Research Papers

Blade Triggered Excitation of Periodically Unsteady Impinging Jets for Efficient Turbine Liner Segment Cooling

[+] Author and Article Information
Christian Scherhag

Institute of Gas Turbines
and Aerospace Propulsion,
Technische Universität Darmstadt,
Otto-Berndt-Str. 2,
Darmstadt 64287, Germany
e-mail: scherhag@glr.tu-darmstadt.de

Jan Paul Geiermann, Fabian Wartzek, Heinz-Peter Schiffer

Institute of Gas Turbines
and Aerospace Propulsion,
Technische Universität Darmstadt,
Otto-Berndt-Str. 2,
Darmstadt 64287, Germany

Contributed by the International Gas Turbine Institute (IGTI) of ASME for publication in the JOURNAL OF TURBOMACHINERY. Manuscript received November 9, 2015; final manuscript received November 13, 2015; published online January 20, 2016. Editor: Kenneth C. Hall.

J. Turbomach 138(5), 051005 (Jan 20, 2016) (10 pages) Paper No: TURBO-15-1254; doi: 10.1115/1.4032145 History: Received November 09, 2015; Revised November 13, 2015

In the present study, an application for efficient cooling of turbine liner segments employing pulsating impinging jets was investigated. A combined numerical and experimental study was conducted to evaluate the design of a case cavity device which utilizes the periodically unsteady pressure distribution caused by the rotor blades to excite a pulsating impinging jet. Through an opening between the main annulus and a case cavity, pressure pulses from the rotor blades propagated into this cavity and caused a strong pressure oscillation inside. The unsteady computational fluid dynamics (CFD) results were in good qualitative agreement with the measurement data obtained using high-frequency pressure transducers and hot wire anemometry. Furthermore, the numerical study revealed the formation of distinct toroidal vortex structures at the nozzle outlet as a result of the jet pulsation. Within the scope of the measurements, the influence of the operating point on the pressure propagation inside the cavity was investigated. The dependence of shape and amplitude of the pressure oscillation on engine speed and stage pressure ratio was found to be in accordance with an analytical consideration.

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Fig. 1

Darmstadt Transonic Compressor

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Fig. 2

Compressor stage and investigated case cavity device

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Fig. 3

Dimensions of the cavity device and schematic illustration of cooling air flow and pressure oscillation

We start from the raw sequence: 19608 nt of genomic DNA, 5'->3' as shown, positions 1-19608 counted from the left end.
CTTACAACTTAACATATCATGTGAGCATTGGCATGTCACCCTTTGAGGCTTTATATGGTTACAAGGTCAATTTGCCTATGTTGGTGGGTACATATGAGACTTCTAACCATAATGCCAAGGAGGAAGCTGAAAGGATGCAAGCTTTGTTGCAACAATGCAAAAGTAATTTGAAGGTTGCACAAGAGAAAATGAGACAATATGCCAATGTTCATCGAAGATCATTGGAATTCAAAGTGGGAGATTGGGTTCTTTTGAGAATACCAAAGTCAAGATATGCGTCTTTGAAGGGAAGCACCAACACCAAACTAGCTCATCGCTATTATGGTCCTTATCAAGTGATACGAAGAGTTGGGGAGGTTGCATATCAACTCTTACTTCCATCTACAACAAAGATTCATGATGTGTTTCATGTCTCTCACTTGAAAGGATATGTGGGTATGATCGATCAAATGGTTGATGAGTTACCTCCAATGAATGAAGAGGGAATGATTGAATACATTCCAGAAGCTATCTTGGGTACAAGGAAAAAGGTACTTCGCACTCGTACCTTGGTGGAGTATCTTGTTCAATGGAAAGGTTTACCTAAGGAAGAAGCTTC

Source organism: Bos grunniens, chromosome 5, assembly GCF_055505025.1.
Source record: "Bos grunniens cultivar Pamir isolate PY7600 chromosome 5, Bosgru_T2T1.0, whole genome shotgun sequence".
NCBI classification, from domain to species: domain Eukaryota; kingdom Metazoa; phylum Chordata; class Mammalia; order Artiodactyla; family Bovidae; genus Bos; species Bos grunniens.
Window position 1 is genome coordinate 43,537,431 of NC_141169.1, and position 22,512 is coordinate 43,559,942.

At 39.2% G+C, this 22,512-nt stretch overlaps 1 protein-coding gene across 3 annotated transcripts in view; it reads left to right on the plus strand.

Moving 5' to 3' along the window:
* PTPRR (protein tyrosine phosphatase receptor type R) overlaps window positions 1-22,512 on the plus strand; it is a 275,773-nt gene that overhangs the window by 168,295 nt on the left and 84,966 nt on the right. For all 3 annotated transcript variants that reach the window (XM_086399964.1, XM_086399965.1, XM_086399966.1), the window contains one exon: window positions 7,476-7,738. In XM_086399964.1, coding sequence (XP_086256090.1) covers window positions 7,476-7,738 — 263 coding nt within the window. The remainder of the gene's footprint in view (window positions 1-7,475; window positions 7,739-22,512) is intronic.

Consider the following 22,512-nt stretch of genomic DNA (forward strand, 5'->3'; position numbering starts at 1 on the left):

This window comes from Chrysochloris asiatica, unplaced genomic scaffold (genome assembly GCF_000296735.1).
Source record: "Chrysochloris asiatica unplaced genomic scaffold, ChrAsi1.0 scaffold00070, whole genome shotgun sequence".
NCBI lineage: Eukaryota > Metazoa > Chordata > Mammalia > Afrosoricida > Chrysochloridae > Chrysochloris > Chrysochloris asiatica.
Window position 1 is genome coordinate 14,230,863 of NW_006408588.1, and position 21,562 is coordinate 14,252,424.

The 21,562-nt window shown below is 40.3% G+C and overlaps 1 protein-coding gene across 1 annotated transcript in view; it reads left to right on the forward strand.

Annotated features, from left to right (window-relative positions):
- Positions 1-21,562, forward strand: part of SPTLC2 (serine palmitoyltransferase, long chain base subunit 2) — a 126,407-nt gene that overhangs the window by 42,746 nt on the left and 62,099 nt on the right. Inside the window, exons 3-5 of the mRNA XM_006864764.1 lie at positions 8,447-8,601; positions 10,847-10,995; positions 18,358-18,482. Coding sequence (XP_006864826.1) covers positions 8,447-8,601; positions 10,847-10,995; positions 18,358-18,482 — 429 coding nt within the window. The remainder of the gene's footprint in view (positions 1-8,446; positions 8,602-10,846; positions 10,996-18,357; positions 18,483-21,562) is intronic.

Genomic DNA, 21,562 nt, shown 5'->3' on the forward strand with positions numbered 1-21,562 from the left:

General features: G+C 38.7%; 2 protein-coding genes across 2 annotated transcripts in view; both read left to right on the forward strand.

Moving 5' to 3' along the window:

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Fig. 4

Instrumentation applied to the inner cavity

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Fig. 5

Close-up view of the computational domain

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Fig. 6

Ratio of grid spacing to Kolmogorov length scale in an axial slice through the cavity device

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Fig. 7

Pressure distribution in the cavity device

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Fig. 8

Frequency spectrum of the pressure signal monitored in the transient CFD computation close to the opening between main annulus and inner cavity

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Fig. 9

Velocity variation over time at the nozzle outlet

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Fig. 10

Visualization of vortex structures using isosurfaces of q = 9 × 109 s−2 colored by vorticity

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Fig. 11

Frequency spectrum encompassing the recorded pressure signals of all 19 pressure transducers

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Fig. 12

Schematic illustration of the data averaging procedure

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Fig. 13

Unsteady pressure distribution: experimental results above, CFD results below

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Fig. 14

Comparison of experimental and numerical results for the velocity fluctuation at the nozzle outlet

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Fig. 15

Analytical solution for the shift of the central pressure maximum following Eq. (14)

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Fig. 16

Influence of engine speed and pressure ratio on the shift of the central pressure maximum

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Fig. 17

Relation between pressure amplitude and velocity fluctuation for different pressure ratios



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